§ THE FINANCIAL SECRETARY to THE WAR OFFICE (Mr. POWELL-WILLIAMS, Birmingham, S.) moved the Second Reading of this Bill. The object of the Measure was to provide that tines imposed on Volunteers who had undertaken to make themselves efficient and who had failed to fulfil their engagements, thereby putting their corps to expense which, was not covered by capitation, grants, should be recoverable in a court of summary jurisdiction. Hitherto it had been supposed that those fines were recoverable in a court of summary jurisdiction, but the Court of Appeal had decided that that was not the case, as the fines were civil debts, and the Bill only proposed to put the matter in the position it was supposed to have occupied before the decision of the Court of Appeal.1121
§ MR. PICKERSGILL
said the objected to the Bill, because it increased the powers of magistrates to send persons to prison in default of paying fines. At present a defaulting Volunteer could not be sent to prison for the non-payment of the fines imposed on him unless those prosecuting could prove his ability to pay since the date of the Order. There were over 7,000 persons at present in prison, not for criminal offences, but in default of paying lines, and he objected to any extension of powers which would lead to an increase in that class of persons.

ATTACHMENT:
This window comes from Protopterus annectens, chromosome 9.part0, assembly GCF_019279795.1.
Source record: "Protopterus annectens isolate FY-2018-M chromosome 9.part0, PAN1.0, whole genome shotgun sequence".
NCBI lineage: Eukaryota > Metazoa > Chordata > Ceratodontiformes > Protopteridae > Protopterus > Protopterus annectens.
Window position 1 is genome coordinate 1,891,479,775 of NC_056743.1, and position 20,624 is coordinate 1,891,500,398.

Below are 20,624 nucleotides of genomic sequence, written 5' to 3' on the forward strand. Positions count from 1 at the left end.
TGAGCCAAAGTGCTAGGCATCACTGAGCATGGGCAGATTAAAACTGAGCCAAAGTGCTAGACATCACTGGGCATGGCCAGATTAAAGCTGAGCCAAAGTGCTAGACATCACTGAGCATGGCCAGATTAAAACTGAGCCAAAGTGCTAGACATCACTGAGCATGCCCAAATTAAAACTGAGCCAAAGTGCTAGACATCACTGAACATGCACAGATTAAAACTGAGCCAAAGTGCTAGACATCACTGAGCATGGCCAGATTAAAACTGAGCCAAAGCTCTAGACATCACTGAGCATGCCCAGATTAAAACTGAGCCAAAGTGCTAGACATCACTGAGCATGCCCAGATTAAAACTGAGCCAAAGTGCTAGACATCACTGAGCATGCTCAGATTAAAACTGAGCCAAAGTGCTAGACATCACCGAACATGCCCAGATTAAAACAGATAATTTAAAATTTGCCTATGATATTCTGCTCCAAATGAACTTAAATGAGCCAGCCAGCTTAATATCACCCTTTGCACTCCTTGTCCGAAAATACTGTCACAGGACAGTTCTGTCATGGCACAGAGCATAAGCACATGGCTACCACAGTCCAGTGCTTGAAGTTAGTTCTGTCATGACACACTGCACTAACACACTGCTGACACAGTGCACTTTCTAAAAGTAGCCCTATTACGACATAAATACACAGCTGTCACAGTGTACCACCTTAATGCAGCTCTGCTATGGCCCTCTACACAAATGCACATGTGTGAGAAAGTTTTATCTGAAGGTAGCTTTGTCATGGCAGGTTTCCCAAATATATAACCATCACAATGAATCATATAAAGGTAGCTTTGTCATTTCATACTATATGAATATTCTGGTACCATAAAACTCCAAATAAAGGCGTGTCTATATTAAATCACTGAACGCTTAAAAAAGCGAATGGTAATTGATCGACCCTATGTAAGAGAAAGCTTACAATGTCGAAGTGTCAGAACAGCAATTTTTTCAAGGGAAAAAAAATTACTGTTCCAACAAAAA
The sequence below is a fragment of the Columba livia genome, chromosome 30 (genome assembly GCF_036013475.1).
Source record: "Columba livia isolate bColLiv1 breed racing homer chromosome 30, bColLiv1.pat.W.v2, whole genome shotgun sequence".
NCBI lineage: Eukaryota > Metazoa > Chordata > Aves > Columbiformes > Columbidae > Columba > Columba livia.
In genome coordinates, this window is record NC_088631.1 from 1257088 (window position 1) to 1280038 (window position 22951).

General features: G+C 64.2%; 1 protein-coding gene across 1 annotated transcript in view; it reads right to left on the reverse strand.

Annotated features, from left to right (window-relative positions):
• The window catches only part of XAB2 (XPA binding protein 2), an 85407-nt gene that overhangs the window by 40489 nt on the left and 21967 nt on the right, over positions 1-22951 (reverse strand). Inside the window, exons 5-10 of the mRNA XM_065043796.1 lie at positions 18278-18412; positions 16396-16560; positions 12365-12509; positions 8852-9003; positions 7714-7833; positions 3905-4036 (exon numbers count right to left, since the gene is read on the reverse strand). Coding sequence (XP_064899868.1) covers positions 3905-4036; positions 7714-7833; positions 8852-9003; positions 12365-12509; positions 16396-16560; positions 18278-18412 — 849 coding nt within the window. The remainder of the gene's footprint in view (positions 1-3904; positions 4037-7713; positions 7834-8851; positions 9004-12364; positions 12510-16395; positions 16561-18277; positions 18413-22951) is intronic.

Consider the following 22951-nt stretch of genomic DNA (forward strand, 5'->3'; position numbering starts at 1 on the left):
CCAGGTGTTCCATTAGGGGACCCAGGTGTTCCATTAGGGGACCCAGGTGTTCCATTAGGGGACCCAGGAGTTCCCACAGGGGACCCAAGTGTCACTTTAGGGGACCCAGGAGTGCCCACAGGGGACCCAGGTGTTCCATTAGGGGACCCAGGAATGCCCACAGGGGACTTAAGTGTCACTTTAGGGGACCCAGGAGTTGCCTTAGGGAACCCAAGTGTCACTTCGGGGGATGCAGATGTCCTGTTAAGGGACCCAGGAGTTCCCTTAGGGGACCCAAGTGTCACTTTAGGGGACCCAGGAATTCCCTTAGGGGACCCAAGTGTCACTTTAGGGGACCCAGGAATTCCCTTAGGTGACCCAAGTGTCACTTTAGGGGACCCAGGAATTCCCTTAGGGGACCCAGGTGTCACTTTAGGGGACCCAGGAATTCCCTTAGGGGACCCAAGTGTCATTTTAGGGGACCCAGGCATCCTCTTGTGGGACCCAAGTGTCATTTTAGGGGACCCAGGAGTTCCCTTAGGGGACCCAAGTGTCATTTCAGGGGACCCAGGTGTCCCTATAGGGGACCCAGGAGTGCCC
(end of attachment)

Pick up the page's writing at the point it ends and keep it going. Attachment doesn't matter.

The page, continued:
* THE UNDER SECRETARY OF STATE FOR WAR (Mr. BRODICK, Surrey, Guildford)
said this was a question simply between the Volunteer corps and the individual, and not between the Volunteers and the nation. The Volunteer gave an undertaking that he would either do the service required of him or pay the equivalent of the capitation grant, which, however, he might earn by very small exertion on his own part. A man signed with an absolute knowledge of what he undertook, and it was in his power to carry out his undertaking. The pointed out that the Measure was a necessary and desirable one.
§ Bill read a Second Time, and committed for Thursday.